In Focus: Dillon Gordon Plays With Intensity
Senior tight end Dillon Gordon is a self-proclaimed “Mama’s boy.”
His mother, Rita Jarrow, has never missed one of his games or a walk down Victory Hill prior to a home game. She serves as his extra coach and his encourager. Gordon says his mother is his motivation.
“Throughout my whole life she hasn’t missed anything I’ve ever had,” Gordon explained. “She’s been at every game, home or away. I can tell you what she’s wearing; I can hear her over 102,000 people.”
While he may be a mama’s boy at heart, when he’s on the field, he’s known as “The Bull.”
His physicality and aggressiveness in practice and during games led to the nickname that former LSU offensive lineman Trai Turner gave him during his freshman campaign.
“It’s like he’s always angry and takes it out on the other team,” junior wide receiver Travin Dural explained. “I like it. He’s very aggressive. He plays with a lot of passion, and he doesn’t like to lose. He’s a guy who uses his emotion to fuel him throughout the game. “
Gordon is primarily a blocking tight end who is continuing to evolve into a pass catcher. Over the years, he’s embraced his role, paving the way last season for 1,000-yard rusher Leonard Fournette.
“Everybody wants his name in the paper, but I understand that there’s only one ball,” Gordon said. “Everybody can’t have the ball. I live for the plays that you don’t see in the newspaper that help a team win.”
During his sophomore year, he collected six receptions for 88 yards, including a 16-yard catch in LSU’s fourth-quarter game-winning drive against Arkansas and a 22-yard pass for a first down in the Alabama contest.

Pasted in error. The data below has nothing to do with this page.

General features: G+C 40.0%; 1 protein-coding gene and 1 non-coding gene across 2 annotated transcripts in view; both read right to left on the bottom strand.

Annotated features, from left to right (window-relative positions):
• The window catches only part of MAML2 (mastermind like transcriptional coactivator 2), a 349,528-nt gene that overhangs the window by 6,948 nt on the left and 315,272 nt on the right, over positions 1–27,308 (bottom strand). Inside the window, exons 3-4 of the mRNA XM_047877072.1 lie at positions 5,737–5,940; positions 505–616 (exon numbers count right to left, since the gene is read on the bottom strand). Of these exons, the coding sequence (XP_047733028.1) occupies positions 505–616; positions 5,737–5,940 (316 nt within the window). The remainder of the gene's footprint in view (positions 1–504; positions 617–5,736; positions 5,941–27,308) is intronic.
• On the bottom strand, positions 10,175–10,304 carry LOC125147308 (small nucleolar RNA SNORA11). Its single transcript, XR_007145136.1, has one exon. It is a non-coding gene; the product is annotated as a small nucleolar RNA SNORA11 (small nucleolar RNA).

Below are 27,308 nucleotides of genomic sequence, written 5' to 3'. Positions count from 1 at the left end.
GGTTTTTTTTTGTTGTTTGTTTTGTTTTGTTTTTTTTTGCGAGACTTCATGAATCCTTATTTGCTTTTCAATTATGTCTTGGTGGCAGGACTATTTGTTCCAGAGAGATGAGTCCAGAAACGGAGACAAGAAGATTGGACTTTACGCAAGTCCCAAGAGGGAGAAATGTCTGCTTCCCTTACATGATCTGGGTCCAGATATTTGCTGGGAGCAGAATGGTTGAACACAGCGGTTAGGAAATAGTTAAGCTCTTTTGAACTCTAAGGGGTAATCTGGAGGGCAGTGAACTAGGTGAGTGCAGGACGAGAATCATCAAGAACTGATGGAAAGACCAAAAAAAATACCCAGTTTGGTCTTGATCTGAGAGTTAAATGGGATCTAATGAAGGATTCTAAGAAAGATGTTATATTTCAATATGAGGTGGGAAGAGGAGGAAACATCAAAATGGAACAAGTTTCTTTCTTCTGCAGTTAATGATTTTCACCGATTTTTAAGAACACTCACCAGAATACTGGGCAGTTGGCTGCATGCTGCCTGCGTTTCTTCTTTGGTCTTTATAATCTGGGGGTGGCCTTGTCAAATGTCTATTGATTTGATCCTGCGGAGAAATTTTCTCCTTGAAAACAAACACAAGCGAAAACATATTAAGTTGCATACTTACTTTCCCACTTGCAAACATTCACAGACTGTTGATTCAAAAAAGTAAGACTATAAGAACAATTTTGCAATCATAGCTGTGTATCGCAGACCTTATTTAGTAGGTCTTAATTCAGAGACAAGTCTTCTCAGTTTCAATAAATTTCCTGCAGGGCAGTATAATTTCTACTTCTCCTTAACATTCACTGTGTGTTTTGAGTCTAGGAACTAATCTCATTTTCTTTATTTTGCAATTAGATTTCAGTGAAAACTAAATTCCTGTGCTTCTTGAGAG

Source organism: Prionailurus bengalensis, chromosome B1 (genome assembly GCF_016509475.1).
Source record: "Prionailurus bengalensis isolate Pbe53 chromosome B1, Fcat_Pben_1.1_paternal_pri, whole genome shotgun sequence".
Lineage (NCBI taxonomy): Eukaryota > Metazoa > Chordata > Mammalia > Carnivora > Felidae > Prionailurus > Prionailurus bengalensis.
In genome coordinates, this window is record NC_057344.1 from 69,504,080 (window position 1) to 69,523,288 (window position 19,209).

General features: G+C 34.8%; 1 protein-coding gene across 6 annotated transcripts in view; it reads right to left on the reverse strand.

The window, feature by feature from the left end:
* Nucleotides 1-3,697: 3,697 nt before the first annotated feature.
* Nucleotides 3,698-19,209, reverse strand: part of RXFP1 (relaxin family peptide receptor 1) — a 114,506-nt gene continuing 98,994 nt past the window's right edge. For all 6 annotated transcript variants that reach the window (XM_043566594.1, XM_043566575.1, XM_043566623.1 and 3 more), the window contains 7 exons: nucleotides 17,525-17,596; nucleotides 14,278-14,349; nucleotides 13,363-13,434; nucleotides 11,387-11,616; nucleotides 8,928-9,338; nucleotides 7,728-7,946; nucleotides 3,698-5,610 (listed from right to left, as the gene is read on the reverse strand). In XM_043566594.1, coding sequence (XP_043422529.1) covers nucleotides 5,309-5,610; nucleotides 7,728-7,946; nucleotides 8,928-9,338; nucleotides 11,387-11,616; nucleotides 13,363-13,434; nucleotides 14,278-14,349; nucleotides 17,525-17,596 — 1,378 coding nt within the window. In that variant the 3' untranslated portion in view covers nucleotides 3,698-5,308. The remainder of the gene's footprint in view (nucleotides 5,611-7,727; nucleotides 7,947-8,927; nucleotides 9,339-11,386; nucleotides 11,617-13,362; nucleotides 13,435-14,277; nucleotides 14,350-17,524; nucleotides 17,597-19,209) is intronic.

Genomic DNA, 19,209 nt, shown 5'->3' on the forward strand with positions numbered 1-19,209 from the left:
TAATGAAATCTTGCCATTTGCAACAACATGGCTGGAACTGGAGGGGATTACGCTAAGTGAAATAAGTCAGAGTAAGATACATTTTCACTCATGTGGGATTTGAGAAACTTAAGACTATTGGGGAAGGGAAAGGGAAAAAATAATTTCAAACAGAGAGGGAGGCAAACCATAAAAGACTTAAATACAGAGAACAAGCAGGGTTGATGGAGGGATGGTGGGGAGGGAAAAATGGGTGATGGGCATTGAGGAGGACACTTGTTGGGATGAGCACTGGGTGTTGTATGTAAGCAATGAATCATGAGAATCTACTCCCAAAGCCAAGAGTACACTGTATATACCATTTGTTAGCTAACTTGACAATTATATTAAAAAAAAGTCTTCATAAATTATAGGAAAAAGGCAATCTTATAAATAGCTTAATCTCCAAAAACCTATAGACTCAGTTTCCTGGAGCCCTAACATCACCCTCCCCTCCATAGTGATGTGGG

His longest career catch was a 36-yard reception during the 2013 victory over Texas A&M in Tiger Stadium, a moment Gordon considers one of the best of his career.
“It was electrifying,” Gordon expressed. “You know, when you catch the ball and you’re running around the field, and you hear those 102,000 fans, screaming and yelling for you, it’s exciting.”
That was the moment it hit Gordon that he achieved a life-long goal of wearing the purple and gold of LSU.
Growing up in Edgard, La., right down the Mississippi River from Baton Rouge, Gordon grew up watching his cousins, defensive end Tyson Jackson and fullback Quinn Johnson, play for the Tigers.
Always wanting to follow in their footsteps and learn from his cousins, it motivated Gordon and gave him the determination to ensure he achieved his goal to transition from a powerhouse high school program like John Curtis to a dominant program in LSU.
“My family is full of big, diehard LSU fans. I always knew this was where I would come growing up,” Gordon laughed, explaining that he had to stay close to home to be near his rock, his mother.
Throughout high school, Gordon started all four years and played offense and defense, and loved never having to come off of the field.
However, his focus shifted to offense and he carved out a name for himself among the tight ends. During his freshman season at LSU, upperclassmen Chase Clement and Travis Dickson took him under their wing, developing him into the leader that he is today among the tight ends.
He earned a starting role his sophomore year, and had started 25 games prior to the beginning of the 2015 season.
Gordon elaborated, “It’s an honor that the coaching staff trusts me to be a starter and to be one of the leaders on this team and teach the younger guys some of the things that Chase and Travis taught me when I was younger.”
He has embraced his role as a leader and is always helping someone on and off the field, leading by example with his mindset at practice.
Junior tight end DeSean Smith has learned from him and looks up to him as both a leader and a friend.
“The way he comes out and the way he takes care of his business, he’s definitely a great player. He’s a great friend, and when we are on the field and it’s time for business, you learn a lot from him,” Smith said.
At the end of the day, Gordon cherishes his moments on the field after learning that it’s all about having a good time while striving for a win.
Gordon plans to graduate in May 2016 with a bachelor’s degree in sport administration.
“My mom’s always telling me to keep my head straight, stay focused and never forget why I came here—to get my degree. Hopefully, God blesses me to go to the NFL. If not, we will go from there, but I will definitely have my degree.”